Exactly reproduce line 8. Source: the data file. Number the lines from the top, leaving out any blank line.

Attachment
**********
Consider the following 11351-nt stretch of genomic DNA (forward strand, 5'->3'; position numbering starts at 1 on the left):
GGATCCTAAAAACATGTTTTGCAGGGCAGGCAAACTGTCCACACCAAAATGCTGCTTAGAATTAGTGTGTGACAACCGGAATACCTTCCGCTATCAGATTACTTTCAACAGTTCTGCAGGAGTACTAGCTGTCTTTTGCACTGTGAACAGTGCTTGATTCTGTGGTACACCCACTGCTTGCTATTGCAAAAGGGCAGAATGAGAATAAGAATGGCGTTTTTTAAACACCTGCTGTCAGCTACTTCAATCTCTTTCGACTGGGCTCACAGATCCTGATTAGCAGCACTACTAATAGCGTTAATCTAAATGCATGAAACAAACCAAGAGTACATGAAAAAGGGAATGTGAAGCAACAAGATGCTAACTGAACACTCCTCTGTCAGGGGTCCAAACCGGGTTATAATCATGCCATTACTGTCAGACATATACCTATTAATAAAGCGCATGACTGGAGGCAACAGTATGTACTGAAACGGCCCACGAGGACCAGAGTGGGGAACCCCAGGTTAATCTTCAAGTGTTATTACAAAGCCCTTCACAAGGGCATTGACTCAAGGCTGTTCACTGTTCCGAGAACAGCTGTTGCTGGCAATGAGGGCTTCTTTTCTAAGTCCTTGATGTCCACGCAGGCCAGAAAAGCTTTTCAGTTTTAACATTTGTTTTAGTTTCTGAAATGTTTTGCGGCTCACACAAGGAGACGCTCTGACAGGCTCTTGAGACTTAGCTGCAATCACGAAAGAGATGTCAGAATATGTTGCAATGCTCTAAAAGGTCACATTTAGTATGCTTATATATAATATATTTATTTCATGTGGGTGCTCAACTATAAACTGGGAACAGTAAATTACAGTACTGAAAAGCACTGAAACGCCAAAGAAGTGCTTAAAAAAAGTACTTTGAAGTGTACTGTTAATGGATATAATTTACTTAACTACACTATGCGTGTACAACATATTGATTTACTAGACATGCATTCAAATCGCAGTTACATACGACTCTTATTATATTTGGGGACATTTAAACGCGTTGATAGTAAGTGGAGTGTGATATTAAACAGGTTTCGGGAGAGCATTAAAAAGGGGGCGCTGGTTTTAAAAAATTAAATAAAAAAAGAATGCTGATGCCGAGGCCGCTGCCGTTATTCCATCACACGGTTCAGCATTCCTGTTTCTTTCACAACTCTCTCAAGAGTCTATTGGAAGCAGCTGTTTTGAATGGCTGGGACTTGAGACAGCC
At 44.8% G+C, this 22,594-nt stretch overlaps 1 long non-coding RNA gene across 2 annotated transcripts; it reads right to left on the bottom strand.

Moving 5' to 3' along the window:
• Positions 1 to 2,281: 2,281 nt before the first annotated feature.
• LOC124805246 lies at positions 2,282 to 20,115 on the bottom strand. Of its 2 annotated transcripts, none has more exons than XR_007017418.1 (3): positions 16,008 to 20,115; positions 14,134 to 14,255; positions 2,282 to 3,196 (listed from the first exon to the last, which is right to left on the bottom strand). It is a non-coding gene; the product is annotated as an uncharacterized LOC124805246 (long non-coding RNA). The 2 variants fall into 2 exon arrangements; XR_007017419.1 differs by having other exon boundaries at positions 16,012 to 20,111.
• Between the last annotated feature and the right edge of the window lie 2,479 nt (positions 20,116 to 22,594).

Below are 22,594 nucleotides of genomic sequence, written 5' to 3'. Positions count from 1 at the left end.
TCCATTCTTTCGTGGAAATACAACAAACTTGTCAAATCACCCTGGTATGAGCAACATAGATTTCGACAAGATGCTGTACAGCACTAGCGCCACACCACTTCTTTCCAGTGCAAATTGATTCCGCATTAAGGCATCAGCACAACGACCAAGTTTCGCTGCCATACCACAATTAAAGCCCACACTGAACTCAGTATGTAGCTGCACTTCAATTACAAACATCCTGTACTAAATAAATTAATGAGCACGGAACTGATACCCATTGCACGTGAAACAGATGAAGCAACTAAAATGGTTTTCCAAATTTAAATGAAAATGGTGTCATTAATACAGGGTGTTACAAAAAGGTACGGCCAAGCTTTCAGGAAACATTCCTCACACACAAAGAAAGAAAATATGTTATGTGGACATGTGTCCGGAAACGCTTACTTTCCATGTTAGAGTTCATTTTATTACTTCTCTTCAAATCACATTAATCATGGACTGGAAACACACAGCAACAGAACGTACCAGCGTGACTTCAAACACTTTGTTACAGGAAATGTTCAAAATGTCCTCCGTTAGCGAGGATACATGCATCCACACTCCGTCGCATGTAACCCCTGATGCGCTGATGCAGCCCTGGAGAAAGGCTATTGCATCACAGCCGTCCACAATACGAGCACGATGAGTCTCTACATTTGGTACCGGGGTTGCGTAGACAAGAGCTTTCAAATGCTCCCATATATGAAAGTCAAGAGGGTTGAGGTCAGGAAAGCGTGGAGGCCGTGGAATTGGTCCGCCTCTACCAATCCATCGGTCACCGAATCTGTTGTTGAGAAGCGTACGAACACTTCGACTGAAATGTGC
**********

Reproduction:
Below are 22,594 nucleotides of genomic sequence, written 5' to 3'. Positions count from 1 at the left end.